- Jennifer Jason Leigh, Fast Times At Ridgemont High, 1981. Both Brooke and Ellen Barkin passed on all offers to become Stacy Hamilton in Cameron Crowe’s classic scenario. Also considered: Jodie Foster, Michelle Pfeiffer, Kelly Preston.
- Ally Sheedy, St Elmo’s Fire, 1984. Directors John Hughes and Joel Schumacher were rather like Lucas and Spielberg in the 70s, dipping into the same talent pool. Those Brat Packers Hughes kept in the high school Breakfast Club, Schumacher made, as here, college kids. When Hughes said “Why can’t I make movies like The Lost Boys, Joel?” Schumacher would reply: “Why can’t I make Pretty in Pink?” The answer w different school experiences. Joel’s was “risque and dangerous from a very early age. My father died when I was four, and my mother died at an early age as well. I started drinking at nine, smoking at 10, sexually active at 11....”
- Glenn Close, Fatal Attraction, 1987.
- Claudia Wells, Back to the Future Part II, 1988. Bad enough that Crispin Glover was substituted by Jeffrey Weissman in the first sequel, but them, Claudia had to quit to tend her mother suffering from cancer. Shue did so well, she is the sole Jennifer Parker for most fans. By 1994, she’d won an Oscar nod for Leaving Las Vegas.
- Jodie Foster, The Accused, 1988. Although considered “not sexy enough,” Jodie won the role and her first Oscar. Andie MacDowell had been first choice - understandably as the role was written for her. But Paramount suits perversely saw 40 young actresses for the (real life) gang rape victim - or for their own rape bait fantasies… such as 16-year-old Alyssa Milano! Otherwise, the Fatal Attraction also-rans (from Kim Basinger to Debra Winger, by way of Diane Keaton and, naturally, Meryl Streep) plus Shue, Justine Bateman, Valerie Bertinelli, Phoebe Cates, Kirstin Davis, Bridget Fonda, Annabeth Gish, Jennifer Grey, Virginia Madsen, Kelly Preston, Molly Ringwald, Meg Ryan, Mia Sara, Ally Sheedy, Brooke Shields. Oh, and Julia Louis-Dreyfuss, said the suits, was “too nice.”Rape victims shouldn’t be nice? Oh, Hollywood!
- Ione Skye, Say Anything..., 1988. Not quite a Shue-in. “She did an amazing version of the graduation speech,” said auteur Cameron Crowe. So did Jennifer Connelly but Skye did better.
- Sherilyn Fenn, Of Mice and Men, 1988. Auditioned for Curly’s wife - (author John Steinbeck never named her) - and she was a problem not only for Curly, but the brothers John Malkovich and (director) Gary Sinise.
- Virginia Madsen, The Hot Spot, 1989. UK director Mike Figgis still talks about her wondrous audition - yet he still gave the role to Uma Thurman. (Then Dennis Hopper inherited the project). Figgis met Shue again in Farmers Market and he gave her Leaving Las Vegas, “she was the first signed, before Nicolas Cage.”
- Julia Roberts, Pretty Woman, 1989.
- Sharon Stone, Basic Instinct, 1991.
- Uma Thurman,The Avengers, 1997 Never ask Americans to do a Brit’s work… Warner Bros insisted on Jeremiah Chechik directing the cinema version of the hit UK TV series - and the long delayed project suffered the worst casting in decades. As if Ralph Fiennes as John Steed was not alarming enough, Uma as the essentially British Mrs Emma Peel was a disaster. Shue, Nicole Kidman, Gwyneth Paltrow, Emma Thompson had refused and Diana Rigg, the original Mrs Peel, likewise fled a proffered cameo. Sean Connery was the villain and if he ever wondered what 007 would have turned out like in Hollywood, this mess was the answer. Sheer balderdash!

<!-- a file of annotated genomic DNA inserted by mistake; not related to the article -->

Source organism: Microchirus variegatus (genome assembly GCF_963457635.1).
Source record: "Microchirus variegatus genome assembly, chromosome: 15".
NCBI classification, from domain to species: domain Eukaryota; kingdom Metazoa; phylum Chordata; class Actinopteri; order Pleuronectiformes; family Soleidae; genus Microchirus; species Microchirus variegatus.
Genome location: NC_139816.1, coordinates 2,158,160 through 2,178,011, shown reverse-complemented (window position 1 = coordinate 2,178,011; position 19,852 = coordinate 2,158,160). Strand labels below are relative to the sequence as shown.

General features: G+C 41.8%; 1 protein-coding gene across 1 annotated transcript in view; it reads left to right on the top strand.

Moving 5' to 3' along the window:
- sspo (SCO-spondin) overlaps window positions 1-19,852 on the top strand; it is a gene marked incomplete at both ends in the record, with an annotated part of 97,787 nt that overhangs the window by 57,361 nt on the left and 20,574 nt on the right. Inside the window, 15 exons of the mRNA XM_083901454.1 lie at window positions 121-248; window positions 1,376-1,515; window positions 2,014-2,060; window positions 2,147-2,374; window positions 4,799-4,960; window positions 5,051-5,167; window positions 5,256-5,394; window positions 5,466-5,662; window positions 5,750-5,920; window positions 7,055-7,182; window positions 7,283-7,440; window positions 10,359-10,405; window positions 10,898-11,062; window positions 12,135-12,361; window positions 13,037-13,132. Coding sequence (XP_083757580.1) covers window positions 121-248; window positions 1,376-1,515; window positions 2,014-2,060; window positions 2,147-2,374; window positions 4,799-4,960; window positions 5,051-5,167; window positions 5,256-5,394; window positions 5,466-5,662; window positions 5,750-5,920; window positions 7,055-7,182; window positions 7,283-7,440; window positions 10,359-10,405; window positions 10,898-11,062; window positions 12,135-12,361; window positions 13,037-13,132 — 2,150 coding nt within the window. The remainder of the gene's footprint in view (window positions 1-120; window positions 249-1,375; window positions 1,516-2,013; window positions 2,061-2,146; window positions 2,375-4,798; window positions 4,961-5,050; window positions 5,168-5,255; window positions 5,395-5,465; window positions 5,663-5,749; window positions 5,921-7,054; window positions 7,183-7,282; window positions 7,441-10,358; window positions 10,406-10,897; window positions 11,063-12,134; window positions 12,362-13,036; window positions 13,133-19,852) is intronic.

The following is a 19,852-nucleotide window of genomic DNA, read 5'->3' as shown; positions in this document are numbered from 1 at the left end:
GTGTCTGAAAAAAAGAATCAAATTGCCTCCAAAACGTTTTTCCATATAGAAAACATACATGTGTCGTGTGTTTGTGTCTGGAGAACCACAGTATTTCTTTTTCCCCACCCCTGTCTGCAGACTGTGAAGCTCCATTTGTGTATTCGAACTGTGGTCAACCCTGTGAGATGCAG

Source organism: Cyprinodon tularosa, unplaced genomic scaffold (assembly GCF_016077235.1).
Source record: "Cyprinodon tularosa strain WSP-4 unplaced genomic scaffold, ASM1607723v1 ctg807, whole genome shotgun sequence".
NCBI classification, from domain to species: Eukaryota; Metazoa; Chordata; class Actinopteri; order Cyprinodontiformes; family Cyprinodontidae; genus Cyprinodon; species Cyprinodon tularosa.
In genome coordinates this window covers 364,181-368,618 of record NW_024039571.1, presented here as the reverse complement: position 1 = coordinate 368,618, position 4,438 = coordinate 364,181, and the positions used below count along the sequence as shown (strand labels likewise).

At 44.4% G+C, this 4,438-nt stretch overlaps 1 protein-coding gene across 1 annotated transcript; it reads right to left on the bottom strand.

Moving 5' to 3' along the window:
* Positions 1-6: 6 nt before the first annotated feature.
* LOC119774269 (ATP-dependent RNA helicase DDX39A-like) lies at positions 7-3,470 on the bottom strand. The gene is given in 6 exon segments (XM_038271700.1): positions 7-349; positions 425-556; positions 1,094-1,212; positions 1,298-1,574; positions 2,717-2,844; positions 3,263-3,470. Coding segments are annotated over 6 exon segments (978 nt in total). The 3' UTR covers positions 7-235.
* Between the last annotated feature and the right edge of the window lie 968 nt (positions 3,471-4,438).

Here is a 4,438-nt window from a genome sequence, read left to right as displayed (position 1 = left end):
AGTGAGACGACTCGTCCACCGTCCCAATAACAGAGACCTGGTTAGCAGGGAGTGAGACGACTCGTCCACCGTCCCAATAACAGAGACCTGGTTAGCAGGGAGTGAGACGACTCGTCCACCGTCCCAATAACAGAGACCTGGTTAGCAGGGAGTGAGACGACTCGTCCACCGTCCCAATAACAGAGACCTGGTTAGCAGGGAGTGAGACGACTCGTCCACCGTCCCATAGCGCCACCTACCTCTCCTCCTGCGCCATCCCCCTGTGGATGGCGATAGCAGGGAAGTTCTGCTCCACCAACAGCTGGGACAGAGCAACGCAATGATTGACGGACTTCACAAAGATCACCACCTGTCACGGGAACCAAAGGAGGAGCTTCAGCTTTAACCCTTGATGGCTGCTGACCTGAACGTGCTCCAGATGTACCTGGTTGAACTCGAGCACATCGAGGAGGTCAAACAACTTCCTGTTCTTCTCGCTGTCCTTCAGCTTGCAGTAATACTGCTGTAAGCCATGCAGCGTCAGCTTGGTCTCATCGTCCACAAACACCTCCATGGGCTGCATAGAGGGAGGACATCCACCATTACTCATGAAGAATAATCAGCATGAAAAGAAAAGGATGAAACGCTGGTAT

- Anne Heche, The Third Miracle, 1999. Or A Miracle Worker, when Shue "agreed in principle" to star during Cannes 1998.
- Keira Knightley, Domino, 2005. A recounting of Domino Harvey's life... Laurence Harvey's daughter fled her Ford model career to become... a bounty hunter. She would have agreed with Shue: “I may look like the girl next door, but you wouldn’t want to live next door to me.”
- Virginia Madsen, The Number 23, 2006. Pregnant with her and director Davis Guggenheim's daughter, Agnes Charles Guggenheim. So, she quit director Joel Schumacher’s 23rd film - for which Jim Carrey was paid $23m
- .Julianna Marguiles, The Good Wife, TV, 2009-2014. The ER star admitted she had been “sloppy thirds” for the titular Alicia Florrick. Actually, it was sloppy fourths… Her rivals had been Hunt and Ashley Judd and one Julianna didn’t seem to know about: Shue. And she was a great wife, wanting to spend more time with her family.
- Diane Lane, Man of Steel, 2011.
- Ali Larter, Pitch, TV, 2016. A first for US TV… A series not just about Major League Baseball, but the first female (Kylie Bunbury) playing for a MLB team. Shue was her tough agent, until the character was redrawn during the first table-reads with director Paris Barclay. Shue opted out and the Heroes alumna became Bunbury’s big sisterish protector.
Various books and websites say that Shue was up for the sensuous Dolly Harshaw - finding sex in car more fun than eating cotton-candy barefoot - in Dennis Hopper’s The Hot Spot, 1989. Not true… Shue had been due for the lead in a Mike Figgis heist film with the same title. Replacing the UK director, Hopper totally changed the gig - dropping the Figgis script for a noir Hot Spot, written in 1962 by Nona Tyson and the novel’s author Charles Williams for Robert Mitchum. In ’89, Don Johnson played the amoral drifter. His wife, Melanie Griffith, had refused Dolly, being pregnant… with Dakota Johnson, who grew top be the 2014-2017 star of the Fifty Shades of Grey franchise, decidedly far less steamy than what Hopper loved to call Last Tango in Texas.